A new way for beer-making: a group of top Italian physicists and chemists has developed the hydrodynamic cavitation.
This new technology has been developed by a joint team of Italy’s Research Council led by physicist Francesco Meneguzzo and subsequently transferred by Italy’s Research Council to an Italian enterprise.
The latter enterprise has realized and installed the new brewing plant at San Gimignano Brewery (Tuscany, Italy), a company making organic beers starting from local ancient grains.
Compact – the first industrial system has a 1,200 liter capacity – easily managed and flexibly adapted to any beer recipes, the new cavitation-based plant entirely replaces the existing technologies, unvaried since several centuries. Now, malt and grains are introduced as such because cavitation pulverizes them rapidly, whereas biling of the most is no longer required.
All crucial processes taking place during conventional boiling – from microbiological control to loss of dimethylsulfide through alpha-acid and arome extraction from hops – now take place at temperatures below 100 °C.
Thereby, the new process halves the production time and almost halves the energy requirements affording a beer which is richer in health beneficial substances such as prenylflavonoids, of longer duration and greatly reduced gluten content.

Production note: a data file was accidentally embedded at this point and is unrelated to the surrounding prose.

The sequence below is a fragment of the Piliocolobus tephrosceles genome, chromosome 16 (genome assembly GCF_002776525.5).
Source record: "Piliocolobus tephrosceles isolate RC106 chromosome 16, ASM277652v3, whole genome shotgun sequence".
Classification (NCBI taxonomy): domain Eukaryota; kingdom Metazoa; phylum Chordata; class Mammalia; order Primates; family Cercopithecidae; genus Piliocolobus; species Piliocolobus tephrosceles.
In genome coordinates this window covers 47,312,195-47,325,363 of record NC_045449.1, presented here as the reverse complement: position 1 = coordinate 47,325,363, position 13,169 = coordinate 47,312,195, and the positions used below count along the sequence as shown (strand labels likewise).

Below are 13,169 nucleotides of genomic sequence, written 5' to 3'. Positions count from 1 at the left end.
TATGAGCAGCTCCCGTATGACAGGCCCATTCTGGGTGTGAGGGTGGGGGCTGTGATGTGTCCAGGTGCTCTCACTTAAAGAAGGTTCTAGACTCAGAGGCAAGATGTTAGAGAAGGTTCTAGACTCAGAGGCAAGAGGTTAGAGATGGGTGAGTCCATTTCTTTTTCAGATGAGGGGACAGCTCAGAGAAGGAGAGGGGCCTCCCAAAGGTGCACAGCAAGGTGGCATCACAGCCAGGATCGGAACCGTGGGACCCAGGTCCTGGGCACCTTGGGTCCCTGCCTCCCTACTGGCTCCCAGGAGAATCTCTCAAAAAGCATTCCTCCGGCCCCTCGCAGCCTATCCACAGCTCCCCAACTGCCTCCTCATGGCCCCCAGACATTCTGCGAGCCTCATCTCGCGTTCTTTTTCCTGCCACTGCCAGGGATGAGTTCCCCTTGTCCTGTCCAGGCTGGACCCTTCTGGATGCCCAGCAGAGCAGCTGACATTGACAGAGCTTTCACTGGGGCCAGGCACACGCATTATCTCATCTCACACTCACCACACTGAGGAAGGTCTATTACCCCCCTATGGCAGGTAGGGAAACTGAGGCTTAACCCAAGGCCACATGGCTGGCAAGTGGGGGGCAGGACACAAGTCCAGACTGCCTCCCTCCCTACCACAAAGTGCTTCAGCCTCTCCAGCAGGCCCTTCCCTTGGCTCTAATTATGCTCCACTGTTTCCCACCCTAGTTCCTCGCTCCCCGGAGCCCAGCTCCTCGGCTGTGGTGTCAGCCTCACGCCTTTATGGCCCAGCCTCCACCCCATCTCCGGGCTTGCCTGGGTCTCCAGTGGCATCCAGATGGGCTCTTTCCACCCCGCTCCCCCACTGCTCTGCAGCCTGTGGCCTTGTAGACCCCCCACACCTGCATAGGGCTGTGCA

The new process, furthermore, reduces the repetitive steps of the conventional brewing enabling brewers to create new recipes by which new beers are continuously produced and marketed to meet the increasing demand of high-quality craft beers of different taste.
With a market of over 200 billion liter and turnover exceeding $593 million in 2017, beer is the most popular alcoholic beverage in the world. Generally prepared using four basic ingredients – malted cereal grains, hops, water, and yeast – beer is a refreshing fermented beverage whose origin dates to the early neolithic period.
The market is projected to exceed $ 685 million by 2025.
In 2015, the team, comprised of Lorenzo Albanese and Francesco Meneguzzo in Florence along with Rosaria Ciriminna and Mario Pagliaro in Palermo, demonstrated the energy efficient inactivation of Saccharomyces cerevisiae via hydrodynamic cavitation. In practice, the team showed that beer could be pasteurized at much lower temperatures than in the conventional thermal treatment.
Since then, these Italian scientists published the complete theory of cavitation-based brewing and the outcomes of the first experiments directly on pre-industrial scale, and then reported the discovery that the gluten content in beer obtained via controlled hydrocavitation was lower than in the best gluten-free beers on the market.
The team went on reporting again about the discovery that the new process can be successfuly applied to raw unmalted grains from typical old wheat varieties, leading to results comparable with traditional techniques but at a fraction of the cost, opening a new way to increase the profitability of craft microbreweries.